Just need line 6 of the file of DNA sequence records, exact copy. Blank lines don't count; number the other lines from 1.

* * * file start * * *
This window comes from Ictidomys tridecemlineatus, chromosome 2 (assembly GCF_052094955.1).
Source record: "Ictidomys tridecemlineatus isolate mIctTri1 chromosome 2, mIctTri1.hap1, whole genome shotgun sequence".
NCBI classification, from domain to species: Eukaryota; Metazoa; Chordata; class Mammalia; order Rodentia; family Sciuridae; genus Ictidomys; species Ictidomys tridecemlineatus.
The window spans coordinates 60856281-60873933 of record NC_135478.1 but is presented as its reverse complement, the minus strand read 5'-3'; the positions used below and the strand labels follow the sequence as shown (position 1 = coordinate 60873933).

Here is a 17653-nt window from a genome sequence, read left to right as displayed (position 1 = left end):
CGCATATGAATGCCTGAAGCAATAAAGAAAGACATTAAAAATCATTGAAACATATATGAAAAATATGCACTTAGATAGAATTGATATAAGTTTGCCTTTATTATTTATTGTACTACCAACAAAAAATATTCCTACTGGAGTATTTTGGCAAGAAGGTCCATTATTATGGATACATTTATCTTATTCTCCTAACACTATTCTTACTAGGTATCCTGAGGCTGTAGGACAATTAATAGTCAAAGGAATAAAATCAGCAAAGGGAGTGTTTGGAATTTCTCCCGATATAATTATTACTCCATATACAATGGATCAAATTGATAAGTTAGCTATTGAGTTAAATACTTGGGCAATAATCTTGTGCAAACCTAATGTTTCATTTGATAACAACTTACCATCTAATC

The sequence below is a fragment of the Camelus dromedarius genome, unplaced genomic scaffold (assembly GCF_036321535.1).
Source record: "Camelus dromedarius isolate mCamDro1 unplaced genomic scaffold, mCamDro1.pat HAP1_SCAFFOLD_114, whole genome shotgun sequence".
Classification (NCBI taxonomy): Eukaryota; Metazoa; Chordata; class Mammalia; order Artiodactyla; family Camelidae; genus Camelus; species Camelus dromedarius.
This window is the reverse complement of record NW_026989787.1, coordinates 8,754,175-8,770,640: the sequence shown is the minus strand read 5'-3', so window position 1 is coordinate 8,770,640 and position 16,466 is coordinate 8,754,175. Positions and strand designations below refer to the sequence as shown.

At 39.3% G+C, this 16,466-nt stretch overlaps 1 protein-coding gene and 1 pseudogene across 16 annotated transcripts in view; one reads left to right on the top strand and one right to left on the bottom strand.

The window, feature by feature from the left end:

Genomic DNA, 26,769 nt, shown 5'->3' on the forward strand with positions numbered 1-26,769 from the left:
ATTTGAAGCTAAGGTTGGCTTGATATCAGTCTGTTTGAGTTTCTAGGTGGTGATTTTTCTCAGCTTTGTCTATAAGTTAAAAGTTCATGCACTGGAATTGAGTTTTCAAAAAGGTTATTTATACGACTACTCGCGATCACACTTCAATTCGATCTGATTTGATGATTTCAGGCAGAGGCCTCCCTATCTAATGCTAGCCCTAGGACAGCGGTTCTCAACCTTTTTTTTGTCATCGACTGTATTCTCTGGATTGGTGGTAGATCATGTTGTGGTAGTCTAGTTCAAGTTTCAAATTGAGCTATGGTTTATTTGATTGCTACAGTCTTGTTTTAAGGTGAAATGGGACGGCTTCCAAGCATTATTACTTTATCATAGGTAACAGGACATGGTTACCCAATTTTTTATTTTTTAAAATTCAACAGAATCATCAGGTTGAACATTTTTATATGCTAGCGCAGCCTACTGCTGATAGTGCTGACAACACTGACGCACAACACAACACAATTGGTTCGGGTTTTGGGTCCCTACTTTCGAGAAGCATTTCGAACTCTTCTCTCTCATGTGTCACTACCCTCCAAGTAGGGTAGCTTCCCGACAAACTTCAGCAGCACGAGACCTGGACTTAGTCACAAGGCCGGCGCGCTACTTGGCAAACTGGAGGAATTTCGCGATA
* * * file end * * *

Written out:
CGCATATGAATGCCTGAAGCAATAAAGAAAGACATTAAAAATCATTGAAACATATATGAAAAATATGCACTTAGATAGAATTGATATAAGTTTGCCTTTATTATTTATTGTACTACCAACAAAAAATATTCCTACTGGAGTATTTTGGCAAGAAGGTCCATTATTATGGATACATTTATCTTATTCTCCTAACACTATTCTTACTAGGTATCCTGAGGCTGTAGGACAATTAATAGTCAAAGGAATAAAATCAGCAAAGGGAGTGTTTGGAATTTCTCCCGATATAATTATTACTCCATATACAATGGATCAAATTGATAAGTTAGCTATTGAGTTAAATACTTGGGCAATAATCTTGTGCAAACCTAATGTTTCATTTGATAACAACTTACCATCTAATC